If Biden had a single grain of wisdom in his head, he’d have followed President Gerald Ford’s example. Pardon Trump (and Clinton, tbh), and end this idiotic political charade as it unwinds the country. Ford wisely saw this massively unpopular move as the only way to get the country past the Watergate spectacle.
I’ve read his speech several times and have returned to it while watching events like the Trump raid and January 6 commission continue to roll on. We need to end all of this, but no one seems to have the will to do that. Here’s what Ford said in his speech pardoning Nixon (or watch it here), and I think it applies to us:
As we are a nation under God, so I am sworn to uphold our laws with the help of God. And I have sought such guidance and searched my own conscience with special diligence to determine the right thing for me to do with respect to my predecessor in this place, Richard Nixon, and his loyal wife and family.
Theirs is an American tragedy in which we all have played a part. It could go on and on and on, or someone must write the end to it. I have concluded that only I can do that, and if I can, I must.
There are no historic or legal precedents to which I can turn in this matter, none that precisely fit the circumstances of a private citizen who has resigned the Presidency of the United States. But it is common knowledge that serious allegations and accusations hang like a sword over our former President’s head, threatening his health as he tries to reshape his life, a great part of which was spent in the service of this country and by the mandate of its people.
After years of bitter controversy and divisive national debate, I have been advised, and I am compelled to conclude that many months and perhaps more years will have to pass before Richard Nixon could obtain a fair trial by jury in any jurisdiction of the United States under governing decisions of the Supreme Court.
I deeply believe in equal justice for all Americans, whatever their station or former station. The law, whether human or divine, is no respecter of persons; but the law is a respecter of reality.
The facts, as I see them, are that a former President of the United States, instead of enjoying equal treatment with any other citizen accused of violating the law, would be cruelly and excessively penalized either in preserving the presumption of his innocence or in obtaining a speedy determination of his guilt in order to repay a legal debt to society.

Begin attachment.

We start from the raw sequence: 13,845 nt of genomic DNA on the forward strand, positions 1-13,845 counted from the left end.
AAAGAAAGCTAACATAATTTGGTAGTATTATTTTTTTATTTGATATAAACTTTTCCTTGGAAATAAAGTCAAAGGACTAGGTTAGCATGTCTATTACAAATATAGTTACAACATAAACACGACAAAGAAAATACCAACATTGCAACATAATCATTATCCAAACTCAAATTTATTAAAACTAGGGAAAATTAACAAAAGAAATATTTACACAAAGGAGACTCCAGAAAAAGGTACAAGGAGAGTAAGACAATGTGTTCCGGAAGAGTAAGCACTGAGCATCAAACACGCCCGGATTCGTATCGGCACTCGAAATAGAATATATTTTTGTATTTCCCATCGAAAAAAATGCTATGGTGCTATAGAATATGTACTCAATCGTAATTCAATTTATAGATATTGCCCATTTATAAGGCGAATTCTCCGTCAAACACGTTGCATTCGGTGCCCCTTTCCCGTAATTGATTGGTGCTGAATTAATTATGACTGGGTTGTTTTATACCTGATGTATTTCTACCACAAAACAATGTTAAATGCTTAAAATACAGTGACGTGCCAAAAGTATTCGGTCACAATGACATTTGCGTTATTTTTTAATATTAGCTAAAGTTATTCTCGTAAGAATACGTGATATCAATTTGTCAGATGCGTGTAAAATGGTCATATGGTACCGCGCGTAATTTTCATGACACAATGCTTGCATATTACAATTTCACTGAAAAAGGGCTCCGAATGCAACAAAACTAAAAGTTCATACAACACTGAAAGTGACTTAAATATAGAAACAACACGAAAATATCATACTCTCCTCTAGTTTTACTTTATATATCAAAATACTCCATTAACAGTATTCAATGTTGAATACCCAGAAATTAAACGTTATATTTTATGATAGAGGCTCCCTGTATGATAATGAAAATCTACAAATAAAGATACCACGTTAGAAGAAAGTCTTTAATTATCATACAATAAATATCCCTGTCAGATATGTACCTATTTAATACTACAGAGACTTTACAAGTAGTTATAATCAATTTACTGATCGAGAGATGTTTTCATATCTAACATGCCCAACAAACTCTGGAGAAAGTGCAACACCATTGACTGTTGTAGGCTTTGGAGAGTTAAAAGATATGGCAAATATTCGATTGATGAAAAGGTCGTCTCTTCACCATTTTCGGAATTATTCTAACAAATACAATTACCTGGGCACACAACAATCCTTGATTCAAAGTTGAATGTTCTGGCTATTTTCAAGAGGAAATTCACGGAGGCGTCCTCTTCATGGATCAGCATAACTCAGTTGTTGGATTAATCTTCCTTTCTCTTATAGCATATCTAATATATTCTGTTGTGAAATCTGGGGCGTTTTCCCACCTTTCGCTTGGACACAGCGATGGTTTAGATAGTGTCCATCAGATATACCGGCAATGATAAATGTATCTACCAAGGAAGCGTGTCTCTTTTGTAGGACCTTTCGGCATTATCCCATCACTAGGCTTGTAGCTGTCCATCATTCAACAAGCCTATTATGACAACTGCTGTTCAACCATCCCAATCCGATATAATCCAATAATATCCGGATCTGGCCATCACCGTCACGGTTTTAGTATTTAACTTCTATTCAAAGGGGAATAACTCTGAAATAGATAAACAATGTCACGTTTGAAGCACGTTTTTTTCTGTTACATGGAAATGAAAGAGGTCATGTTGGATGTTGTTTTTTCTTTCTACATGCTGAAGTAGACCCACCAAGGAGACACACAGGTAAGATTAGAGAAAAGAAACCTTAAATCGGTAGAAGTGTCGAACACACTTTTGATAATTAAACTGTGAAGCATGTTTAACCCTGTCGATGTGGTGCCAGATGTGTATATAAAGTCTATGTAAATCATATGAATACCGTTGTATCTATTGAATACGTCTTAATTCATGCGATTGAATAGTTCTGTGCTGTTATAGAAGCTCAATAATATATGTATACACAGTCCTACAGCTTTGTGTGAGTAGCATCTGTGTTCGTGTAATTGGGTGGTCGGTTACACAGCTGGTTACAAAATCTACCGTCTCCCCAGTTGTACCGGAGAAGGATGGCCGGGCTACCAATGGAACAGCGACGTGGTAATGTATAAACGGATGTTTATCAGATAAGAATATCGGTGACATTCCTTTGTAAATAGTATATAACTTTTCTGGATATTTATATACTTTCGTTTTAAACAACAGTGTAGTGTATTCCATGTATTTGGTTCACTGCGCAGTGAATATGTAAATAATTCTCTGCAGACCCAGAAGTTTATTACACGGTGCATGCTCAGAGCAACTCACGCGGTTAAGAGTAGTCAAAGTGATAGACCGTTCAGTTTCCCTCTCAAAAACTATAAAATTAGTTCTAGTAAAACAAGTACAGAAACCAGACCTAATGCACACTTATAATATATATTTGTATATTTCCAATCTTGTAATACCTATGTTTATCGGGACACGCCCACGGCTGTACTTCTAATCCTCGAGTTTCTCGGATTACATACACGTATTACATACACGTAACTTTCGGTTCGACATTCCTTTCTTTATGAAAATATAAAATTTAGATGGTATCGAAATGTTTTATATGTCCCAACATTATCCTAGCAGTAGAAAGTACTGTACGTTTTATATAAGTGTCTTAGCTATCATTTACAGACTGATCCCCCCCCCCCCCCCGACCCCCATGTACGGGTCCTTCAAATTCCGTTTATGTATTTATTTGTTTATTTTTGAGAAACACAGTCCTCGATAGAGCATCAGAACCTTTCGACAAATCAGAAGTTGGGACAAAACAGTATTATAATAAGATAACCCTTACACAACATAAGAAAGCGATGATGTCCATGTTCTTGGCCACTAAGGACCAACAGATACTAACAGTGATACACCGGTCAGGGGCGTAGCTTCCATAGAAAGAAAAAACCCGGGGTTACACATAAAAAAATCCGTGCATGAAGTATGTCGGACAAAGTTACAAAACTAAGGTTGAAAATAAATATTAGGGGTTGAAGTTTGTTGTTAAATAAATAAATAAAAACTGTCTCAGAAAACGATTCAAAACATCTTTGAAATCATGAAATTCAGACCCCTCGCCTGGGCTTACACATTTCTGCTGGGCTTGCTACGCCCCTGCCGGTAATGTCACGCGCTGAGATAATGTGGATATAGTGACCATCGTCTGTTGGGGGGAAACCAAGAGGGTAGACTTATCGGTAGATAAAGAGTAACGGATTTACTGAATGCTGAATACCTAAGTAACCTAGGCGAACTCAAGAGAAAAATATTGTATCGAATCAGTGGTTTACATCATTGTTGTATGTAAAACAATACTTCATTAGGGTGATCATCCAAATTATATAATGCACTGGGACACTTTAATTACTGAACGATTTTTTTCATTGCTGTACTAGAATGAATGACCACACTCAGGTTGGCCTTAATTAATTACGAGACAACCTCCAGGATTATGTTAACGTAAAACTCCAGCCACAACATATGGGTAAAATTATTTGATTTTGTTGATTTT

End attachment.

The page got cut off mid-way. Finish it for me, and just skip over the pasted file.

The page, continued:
During this long period of delay and potential litigation, ugly passions would again be aroused. And our people would again be polarized in their opinions. And the credibility of our free institutions of government would again be challenged at home and abroad.
In the end, the courts might well hold that Richard Nixon had been denied due process, and the verdict of history would even more be inconclusive with respect to those charges arising out of the period of his Presidency, of which I am presently aware.
But it is not the ultimate fate of Richard Nixon that most concerns me, though surely it deeply troubles every decent and every compassionate person. My concern is the immediate future of this great country.
In this, I dare not depend upon my personal sympathy as a long-time friend of the former President, nor my professional judgment as a lawyer, and I do not.
As President, my primary concern must always be the greatest good of all the people of the United States whose servant I am. As a man, my first consideration is to be true to my own convictions and my own conscience.
My conscience tells me clearly and certainly that I cannot prolong the bad dreams that continue to reopen a chapter that is closed. My conscience tells me that only I, as President, have the constitutional power to firmly shut and seal this book. My conscience tells me it is my duty, not merely to proclaim domestic tranquillity but to use every means that I have to insure it.
I do believe that the buck stops here, that I cannot rely upon public opinion polls to tell me what is right.
I do believe that right makes might and that if I am wrong, 10 angels swearing I was right would make no difference.
I do believe, with all my heart and mind and spirit, that I, not as President but as a humble servant of God, will receive justice without mercy if I fail to show mercy.
Links of the week
The lab-leak theory isn’t dead – Thomas Fazi, Unherd
America’s lonely hysteria – Alicia Smith, The Washington Examiner
Cookie-cutter Democrats – Varad Mehta, The Washington Examiner
The Democratic Momentum Mirage: Despite all their balderdash and bluster, they’re headed for a midterm drubbing. – David Catron, American Spectator
UK Food banks warn surge in demand will prevent feeding hungriest this winter: Exclusive: Nearly 70% of providers say they may need to turn people away or shrink the size of emergency rations – The Guardian
The Pandemic Erased Two Decades of Progress in Math and Reading: The results of a national test showed just how devastating the last two years have been for 9-year-old schoolchildren, especially the most vulnerable. – NYT
The lost boys of Covid: School closures have set off a devastating domino effect – Bethany Mandel, The Spectator
Biden’s monkeypox missteps – The Editors, Bloomberg Opinion
Twitter Thread(s) of the week
Satire of the week
Army to stop using mold to construct barracks – Duffel Blog
Thanks for reading!